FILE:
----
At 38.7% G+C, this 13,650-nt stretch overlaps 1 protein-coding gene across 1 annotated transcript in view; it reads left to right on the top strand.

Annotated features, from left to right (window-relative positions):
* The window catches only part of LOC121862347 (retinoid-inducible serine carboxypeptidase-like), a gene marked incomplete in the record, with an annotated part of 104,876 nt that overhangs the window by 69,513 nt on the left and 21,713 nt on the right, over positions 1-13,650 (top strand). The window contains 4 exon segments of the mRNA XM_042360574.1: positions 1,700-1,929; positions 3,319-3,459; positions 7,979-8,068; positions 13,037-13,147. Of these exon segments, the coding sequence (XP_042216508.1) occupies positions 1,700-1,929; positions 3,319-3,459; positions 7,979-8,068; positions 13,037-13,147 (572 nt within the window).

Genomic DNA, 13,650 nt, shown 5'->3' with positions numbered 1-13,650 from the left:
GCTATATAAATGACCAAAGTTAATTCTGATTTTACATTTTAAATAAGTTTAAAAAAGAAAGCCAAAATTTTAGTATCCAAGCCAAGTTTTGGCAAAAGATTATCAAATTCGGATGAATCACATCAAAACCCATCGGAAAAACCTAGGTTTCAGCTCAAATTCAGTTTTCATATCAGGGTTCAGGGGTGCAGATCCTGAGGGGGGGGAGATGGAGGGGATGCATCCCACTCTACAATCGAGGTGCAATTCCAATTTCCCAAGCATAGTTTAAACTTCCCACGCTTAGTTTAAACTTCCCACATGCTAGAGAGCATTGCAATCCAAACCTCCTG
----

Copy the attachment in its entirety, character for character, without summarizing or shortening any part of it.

At 38.7% G+C, this 13,650-nt stretch overlaps 1 protein-coding gene across 1 annotated transcript in view; it reads left to right on the top strand.

Annotated features, from left to right (window-relative positions):
* The window catches only part of LOC121862347 (retinoid-inducible serine carboxypeptidase-like), a gene marked incomplete in the record, with an annotated part of 104,876 nt that overhangs the window by 69,513 nt on the left and 21,713 nt on the right, over positions 1-13,650 (top strand). The window contains 4 exon segments of the mRNA XM_042360574.1: positions 1,700-1,929; positions 3,319-3,459; positions 7,979-8,068; positions 13,037-13,147. Of these exon segments, the coding sequence (XP_042216508.1) occupies positions 1,700-1,929; positions 3,319-3,459; positions 7,979-8,068; positions 13,037-13,147 (572 nt within the window).

Genomic DNA, 13,650 nt, shown 5'->3' with positions numbered 1-13,650 from the left:
GCTATATAAATGACCAAAGTTAATTCTGATTTTACATTTTAAATAAGTTTAAAAAAGAAAGCCAAAATTTTAGTATCCAAGCCAAGTTTTGGCAAAAGATTATCAAATTCGGATGAATCACATCAAAACCCATCGGAAAAACCTAGGTTTCAGCTCAAATTCAGTTTTCATATCAGGGTTCAGGGGTGCAGATCCTGAGGGGGGGGAGATGGAGGGGATGCATCCCACTCTACAATCGAGGTGCAATTCCAATTTCCCAAGCATAGTTTAAACTTCCCACGCTTAGTTTAAACTTCCCACATGCTAGAGAGCATTGCAATCCAAACCTCCTG